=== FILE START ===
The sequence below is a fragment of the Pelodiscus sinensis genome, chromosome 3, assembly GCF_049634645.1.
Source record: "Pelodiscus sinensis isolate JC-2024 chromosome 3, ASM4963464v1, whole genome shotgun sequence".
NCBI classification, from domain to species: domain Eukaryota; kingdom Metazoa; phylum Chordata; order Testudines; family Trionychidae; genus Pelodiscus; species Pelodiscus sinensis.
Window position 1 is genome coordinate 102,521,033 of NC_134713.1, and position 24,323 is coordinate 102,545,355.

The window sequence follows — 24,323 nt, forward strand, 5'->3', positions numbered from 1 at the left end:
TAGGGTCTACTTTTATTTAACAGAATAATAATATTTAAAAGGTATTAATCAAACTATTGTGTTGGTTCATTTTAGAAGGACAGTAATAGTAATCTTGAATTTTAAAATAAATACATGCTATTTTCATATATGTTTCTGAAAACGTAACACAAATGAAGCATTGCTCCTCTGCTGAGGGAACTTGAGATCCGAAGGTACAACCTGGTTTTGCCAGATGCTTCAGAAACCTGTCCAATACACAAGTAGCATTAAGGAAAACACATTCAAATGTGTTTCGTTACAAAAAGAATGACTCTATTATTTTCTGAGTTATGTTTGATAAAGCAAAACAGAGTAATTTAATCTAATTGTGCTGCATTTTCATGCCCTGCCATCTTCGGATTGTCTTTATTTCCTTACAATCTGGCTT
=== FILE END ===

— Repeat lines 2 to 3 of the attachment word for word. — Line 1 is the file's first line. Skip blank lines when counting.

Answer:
Source record: "Pelodiscus sinensis isolate JC-2024 chromosome 3, ASM4963464v1, whole genome shotgun sequence".
NCBI classification, from domain to species: domain Eukaryota; kingdom Metazoa; phylum Chordata; order Testudines; family Trionychidae; genus Pelodiscus; species Pelodiscus sinensis.